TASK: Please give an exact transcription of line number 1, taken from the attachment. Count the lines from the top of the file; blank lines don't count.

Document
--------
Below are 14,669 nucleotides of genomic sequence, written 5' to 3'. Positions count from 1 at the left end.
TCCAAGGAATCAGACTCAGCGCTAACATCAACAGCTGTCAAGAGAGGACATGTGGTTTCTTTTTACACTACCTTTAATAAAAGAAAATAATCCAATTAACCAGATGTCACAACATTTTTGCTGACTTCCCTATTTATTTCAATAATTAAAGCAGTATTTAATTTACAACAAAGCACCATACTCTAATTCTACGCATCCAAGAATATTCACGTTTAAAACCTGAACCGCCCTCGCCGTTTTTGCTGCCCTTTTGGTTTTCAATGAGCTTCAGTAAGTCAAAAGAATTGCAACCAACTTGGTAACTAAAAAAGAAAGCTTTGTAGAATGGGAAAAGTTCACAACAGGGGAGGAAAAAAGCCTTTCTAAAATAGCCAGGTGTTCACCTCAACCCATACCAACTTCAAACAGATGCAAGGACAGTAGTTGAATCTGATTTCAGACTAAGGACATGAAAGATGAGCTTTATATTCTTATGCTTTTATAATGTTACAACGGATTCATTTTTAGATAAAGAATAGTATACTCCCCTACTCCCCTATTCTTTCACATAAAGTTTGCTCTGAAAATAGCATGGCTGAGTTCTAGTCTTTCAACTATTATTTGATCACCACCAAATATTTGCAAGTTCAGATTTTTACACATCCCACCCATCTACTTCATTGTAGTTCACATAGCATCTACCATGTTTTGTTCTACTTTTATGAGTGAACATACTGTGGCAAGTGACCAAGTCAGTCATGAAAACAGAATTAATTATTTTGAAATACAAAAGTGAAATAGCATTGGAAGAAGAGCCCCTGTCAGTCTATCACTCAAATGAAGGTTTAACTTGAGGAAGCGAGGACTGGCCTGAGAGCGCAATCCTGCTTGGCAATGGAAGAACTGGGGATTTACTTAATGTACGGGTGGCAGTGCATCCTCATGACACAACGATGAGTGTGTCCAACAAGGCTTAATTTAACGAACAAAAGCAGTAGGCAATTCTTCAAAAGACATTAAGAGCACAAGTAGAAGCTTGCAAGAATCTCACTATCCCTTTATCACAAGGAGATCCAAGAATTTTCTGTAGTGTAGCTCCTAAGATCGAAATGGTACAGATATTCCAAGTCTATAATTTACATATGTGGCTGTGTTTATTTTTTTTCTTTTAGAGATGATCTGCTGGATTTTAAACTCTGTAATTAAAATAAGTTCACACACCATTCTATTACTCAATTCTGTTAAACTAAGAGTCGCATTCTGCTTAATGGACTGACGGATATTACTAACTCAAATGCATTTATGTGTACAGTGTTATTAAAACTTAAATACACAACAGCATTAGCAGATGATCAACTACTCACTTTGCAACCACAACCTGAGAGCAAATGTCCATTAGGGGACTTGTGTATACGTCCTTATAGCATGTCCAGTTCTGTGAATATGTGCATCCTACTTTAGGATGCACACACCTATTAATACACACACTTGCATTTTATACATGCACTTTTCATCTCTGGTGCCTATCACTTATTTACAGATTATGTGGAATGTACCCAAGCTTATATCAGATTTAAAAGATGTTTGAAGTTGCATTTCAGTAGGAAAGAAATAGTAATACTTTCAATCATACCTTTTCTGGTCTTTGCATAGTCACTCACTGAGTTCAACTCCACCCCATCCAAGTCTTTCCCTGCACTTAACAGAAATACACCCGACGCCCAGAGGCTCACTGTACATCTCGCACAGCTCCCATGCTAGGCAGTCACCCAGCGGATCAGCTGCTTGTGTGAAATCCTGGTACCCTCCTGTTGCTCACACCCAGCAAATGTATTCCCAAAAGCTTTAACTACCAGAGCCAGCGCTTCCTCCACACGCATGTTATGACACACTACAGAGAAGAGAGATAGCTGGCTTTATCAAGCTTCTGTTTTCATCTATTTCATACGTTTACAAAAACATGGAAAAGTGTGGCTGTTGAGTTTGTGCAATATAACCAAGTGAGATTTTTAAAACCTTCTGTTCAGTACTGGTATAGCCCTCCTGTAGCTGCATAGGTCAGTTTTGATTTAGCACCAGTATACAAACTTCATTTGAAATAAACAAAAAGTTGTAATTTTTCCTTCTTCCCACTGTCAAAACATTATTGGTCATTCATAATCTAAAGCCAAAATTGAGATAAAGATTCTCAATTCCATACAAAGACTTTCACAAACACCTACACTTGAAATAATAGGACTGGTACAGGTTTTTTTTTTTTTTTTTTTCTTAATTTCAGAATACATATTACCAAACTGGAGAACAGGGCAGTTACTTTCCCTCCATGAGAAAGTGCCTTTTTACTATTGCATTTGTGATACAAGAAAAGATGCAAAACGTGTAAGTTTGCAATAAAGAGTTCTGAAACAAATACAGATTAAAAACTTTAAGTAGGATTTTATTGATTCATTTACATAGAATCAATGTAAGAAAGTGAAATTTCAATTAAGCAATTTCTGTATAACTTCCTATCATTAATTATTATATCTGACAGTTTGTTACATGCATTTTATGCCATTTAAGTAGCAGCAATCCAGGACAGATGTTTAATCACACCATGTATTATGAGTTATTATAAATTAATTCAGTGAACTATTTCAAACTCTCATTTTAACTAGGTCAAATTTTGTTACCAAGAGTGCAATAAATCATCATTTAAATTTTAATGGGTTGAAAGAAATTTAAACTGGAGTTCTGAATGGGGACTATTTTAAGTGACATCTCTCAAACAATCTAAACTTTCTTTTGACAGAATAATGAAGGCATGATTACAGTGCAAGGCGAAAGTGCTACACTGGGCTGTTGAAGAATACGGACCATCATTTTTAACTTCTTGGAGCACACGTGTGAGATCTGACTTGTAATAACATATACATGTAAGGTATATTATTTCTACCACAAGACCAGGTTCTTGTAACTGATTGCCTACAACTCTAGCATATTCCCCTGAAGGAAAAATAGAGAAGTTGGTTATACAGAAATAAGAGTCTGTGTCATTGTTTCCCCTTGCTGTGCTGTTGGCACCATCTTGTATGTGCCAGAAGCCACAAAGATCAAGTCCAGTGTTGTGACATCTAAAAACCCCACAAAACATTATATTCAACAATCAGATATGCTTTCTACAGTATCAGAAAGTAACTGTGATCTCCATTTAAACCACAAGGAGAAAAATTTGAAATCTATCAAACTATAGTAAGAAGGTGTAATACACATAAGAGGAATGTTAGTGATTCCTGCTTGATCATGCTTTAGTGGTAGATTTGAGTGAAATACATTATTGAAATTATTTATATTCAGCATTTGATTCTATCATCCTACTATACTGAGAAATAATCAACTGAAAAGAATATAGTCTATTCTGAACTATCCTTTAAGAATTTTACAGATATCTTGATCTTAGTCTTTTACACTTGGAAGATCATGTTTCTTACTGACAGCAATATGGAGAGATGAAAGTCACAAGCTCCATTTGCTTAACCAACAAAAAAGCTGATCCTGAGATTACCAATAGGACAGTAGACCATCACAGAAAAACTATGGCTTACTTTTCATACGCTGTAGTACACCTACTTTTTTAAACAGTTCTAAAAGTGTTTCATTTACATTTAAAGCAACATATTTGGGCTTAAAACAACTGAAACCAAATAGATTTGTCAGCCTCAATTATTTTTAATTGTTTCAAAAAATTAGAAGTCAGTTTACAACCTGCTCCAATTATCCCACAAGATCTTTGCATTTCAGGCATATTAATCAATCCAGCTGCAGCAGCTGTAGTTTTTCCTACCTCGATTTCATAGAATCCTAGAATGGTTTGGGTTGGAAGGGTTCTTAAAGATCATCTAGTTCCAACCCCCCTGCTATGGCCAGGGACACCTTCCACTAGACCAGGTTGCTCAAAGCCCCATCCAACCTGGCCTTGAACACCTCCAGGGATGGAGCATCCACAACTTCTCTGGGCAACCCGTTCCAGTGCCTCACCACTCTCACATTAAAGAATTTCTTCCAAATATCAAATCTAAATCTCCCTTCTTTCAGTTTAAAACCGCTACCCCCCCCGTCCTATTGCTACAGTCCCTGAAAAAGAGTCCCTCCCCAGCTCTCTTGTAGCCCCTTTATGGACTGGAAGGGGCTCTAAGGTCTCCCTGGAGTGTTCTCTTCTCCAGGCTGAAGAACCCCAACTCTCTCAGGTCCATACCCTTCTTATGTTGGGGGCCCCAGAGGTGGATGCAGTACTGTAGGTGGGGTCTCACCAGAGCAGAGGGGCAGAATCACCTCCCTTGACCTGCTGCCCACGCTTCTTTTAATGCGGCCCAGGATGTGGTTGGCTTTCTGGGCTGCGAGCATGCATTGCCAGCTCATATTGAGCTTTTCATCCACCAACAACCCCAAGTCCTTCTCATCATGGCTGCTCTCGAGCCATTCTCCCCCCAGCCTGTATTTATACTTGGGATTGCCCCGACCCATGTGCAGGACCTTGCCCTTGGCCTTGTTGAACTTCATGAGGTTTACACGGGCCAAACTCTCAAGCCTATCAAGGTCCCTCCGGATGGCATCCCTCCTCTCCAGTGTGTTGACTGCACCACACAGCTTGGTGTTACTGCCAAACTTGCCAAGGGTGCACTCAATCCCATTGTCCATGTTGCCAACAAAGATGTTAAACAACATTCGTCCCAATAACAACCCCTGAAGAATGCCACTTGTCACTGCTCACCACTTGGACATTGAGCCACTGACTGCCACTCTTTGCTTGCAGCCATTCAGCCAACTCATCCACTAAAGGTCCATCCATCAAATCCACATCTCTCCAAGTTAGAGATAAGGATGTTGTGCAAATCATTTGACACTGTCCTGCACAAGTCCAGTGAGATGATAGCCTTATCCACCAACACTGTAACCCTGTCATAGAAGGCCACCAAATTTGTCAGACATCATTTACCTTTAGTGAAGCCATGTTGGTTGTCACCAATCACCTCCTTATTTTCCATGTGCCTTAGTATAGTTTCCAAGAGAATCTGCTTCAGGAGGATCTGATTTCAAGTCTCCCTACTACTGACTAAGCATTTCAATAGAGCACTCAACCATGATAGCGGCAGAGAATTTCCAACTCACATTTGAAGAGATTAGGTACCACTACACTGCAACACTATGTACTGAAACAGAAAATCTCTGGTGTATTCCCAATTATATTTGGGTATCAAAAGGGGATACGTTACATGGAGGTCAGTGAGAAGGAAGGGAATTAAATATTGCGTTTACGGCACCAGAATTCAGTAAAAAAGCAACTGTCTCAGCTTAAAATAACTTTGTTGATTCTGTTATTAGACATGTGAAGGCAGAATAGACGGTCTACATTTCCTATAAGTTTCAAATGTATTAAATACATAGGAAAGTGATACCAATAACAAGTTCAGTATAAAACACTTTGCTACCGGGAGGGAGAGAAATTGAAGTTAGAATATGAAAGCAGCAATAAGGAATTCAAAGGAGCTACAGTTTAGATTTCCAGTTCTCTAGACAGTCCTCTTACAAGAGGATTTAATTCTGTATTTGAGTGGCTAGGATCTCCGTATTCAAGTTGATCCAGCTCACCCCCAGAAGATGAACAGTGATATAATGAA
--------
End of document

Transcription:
Below are 14,669 nucleotides of genomic sequence, written 5' to 3'. Positions count from 1 at the left end.